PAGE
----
For months during the race up to the election, there was much speculation about Russia’s interest in our nation’s election. Now Russia, themselves, are injecting their own conspiracy theory into the post-election mix.

An official with the Russian Foreign Ministry has accused the Ukrainian government of trying to take down President-elect Trump during his campaign by insinuating his then-campaign chairman Paul Manafort was involved with a pro-Russian Ukrainian political party.

“Ukraine seriously complicated the work of Trump’s election campaign headquarters by planting information according to which Paul Manafort, Trump’s campaign chairman, allegedly accepted money from Ukrainian oligarchs,” Foreign Ministry spokeswoman Maria Zakharova said at a press briefing on Thursday, according to transcripts.

As we now know, none of it mattered to Trump’s loyalists and he managed to power through every storm of controversy to ultimate victory.

Still, it’s not as if it didn’t throw a little fear into the Trump camp.

Manafort was shown the door in August, after his connections to the Ukraine were made public and the media took notice.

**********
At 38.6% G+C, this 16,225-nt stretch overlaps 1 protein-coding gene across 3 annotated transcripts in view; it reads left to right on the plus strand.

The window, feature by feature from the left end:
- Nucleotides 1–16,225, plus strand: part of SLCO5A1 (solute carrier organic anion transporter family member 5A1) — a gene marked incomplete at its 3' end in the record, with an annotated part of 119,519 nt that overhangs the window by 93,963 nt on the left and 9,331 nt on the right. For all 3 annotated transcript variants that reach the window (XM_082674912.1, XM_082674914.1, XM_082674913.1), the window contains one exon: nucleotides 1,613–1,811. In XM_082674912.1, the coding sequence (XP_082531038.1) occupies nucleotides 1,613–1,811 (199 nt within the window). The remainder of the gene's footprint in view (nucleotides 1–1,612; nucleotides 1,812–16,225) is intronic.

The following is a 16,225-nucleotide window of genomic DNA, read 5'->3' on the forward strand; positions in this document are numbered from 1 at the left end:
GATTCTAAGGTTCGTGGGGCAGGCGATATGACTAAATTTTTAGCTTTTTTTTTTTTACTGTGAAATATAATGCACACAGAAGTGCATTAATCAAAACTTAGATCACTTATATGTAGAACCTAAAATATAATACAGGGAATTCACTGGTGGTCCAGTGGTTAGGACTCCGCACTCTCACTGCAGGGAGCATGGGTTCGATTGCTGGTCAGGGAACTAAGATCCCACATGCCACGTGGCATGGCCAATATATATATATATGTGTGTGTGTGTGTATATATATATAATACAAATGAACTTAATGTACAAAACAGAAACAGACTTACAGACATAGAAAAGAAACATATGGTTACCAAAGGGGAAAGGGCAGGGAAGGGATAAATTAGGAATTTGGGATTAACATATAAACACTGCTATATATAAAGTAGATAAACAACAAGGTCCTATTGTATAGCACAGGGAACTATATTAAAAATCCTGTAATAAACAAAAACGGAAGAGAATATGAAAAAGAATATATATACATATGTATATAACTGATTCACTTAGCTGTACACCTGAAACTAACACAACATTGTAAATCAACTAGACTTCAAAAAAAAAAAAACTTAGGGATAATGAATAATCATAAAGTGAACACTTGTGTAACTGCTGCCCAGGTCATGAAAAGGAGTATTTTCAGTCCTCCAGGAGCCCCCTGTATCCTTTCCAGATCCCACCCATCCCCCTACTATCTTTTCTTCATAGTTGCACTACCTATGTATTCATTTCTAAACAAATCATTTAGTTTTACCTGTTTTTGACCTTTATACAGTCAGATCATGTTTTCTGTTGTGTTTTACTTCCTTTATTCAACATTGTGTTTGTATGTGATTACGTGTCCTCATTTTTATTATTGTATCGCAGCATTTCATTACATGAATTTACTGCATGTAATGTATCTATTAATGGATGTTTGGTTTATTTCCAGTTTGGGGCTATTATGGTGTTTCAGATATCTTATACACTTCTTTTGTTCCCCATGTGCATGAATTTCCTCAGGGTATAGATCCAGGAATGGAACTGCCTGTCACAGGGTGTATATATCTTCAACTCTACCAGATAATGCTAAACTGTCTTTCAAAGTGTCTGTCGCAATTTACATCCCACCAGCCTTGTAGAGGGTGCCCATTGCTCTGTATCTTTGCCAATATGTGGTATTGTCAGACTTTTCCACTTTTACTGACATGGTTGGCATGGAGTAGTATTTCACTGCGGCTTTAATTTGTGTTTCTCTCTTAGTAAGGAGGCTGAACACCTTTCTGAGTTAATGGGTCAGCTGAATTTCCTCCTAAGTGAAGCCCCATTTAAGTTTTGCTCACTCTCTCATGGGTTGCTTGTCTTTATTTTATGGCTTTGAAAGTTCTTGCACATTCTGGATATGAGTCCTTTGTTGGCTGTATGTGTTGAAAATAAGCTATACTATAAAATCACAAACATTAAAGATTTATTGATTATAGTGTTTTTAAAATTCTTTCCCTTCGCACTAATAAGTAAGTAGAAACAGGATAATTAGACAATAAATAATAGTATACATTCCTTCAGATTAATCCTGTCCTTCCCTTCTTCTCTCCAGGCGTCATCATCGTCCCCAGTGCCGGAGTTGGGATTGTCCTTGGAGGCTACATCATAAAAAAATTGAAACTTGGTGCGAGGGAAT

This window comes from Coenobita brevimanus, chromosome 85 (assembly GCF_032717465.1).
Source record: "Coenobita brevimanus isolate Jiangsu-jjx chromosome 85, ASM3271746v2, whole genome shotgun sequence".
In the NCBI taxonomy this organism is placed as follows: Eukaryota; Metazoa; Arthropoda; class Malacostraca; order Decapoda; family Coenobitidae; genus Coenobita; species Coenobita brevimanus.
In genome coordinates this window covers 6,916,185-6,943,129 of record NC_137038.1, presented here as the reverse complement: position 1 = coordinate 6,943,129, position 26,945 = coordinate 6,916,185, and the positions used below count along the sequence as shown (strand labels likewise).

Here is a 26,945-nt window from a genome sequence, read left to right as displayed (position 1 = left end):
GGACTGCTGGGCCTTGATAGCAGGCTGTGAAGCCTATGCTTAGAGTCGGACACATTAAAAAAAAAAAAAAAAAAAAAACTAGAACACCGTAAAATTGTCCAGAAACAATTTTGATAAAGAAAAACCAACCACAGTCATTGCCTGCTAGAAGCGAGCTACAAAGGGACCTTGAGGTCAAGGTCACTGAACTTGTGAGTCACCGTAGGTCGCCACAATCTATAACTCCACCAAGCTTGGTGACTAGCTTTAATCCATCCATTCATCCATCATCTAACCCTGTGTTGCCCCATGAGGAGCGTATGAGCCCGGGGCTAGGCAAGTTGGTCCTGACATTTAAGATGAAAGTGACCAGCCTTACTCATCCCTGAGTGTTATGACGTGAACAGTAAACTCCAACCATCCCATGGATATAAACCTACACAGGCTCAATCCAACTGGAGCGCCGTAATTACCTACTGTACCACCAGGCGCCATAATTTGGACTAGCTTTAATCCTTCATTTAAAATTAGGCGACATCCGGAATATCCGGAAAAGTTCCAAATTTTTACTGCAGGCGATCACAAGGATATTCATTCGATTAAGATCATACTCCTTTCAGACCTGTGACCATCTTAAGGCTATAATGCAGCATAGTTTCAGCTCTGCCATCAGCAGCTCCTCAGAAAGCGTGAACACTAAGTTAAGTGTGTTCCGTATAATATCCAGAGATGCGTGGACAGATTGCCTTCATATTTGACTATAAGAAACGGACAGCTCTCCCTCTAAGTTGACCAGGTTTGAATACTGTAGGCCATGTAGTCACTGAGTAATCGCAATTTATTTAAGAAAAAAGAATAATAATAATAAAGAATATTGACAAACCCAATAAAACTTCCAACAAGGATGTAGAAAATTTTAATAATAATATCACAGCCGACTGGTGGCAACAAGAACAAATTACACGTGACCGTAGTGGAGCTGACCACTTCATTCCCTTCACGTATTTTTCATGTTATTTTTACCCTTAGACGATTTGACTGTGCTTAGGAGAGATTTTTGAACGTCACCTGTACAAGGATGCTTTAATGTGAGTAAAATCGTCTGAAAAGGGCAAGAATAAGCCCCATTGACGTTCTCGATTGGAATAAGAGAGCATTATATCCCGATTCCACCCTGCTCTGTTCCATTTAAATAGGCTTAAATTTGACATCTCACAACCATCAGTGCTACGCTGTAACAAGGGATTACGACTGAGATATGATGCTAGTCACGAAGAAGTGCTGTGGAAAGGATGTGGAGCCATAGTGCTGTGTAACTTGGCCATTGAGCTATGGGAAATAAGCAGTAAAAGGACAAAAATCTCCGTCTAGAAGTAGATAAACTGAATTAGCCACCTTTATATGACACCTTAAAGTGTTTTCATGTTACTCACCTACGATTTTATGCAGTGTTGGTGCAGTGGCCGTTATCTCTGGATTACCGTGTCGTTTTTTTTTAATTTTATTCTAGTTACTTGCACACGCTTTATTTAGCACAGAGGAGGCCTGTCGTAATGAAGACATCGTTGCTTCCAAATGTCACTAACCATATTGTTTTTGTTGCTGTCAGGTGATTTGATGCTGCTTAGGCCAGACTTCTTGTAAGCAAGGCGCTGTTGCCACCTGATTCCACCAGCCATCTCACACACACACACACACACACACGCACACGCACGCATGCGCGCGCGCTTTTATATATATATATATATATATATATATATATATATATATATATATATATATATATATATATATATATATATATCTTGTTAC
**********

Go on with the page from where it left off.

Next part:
Unlike Corey Lewandowski, Trump’s original campaign chief, who was replaced by Manafort, it doesn’t seem Manafort will be making a reappearance in the Trump orbit, anytime soon.

Trump’s press secretary Hope Hicks told Politico on Thursday that Manafort is not presently consulting the transition team formally or informally.

Meanwhile, Democrats are still licking their electorally-inflicted wounds, and they point fingers at Russia. The claim persists that Russian hackers were responsible for the leaks of Democrat National Committee emails, causing disunity and turmoil between Clinton supporters and Sanders supporters.

The intended goal, according to Democrats, was to help Trump win, as Trump has signaled a willingness to thaw relations with Russia.

Russia denies any involvement with the emails.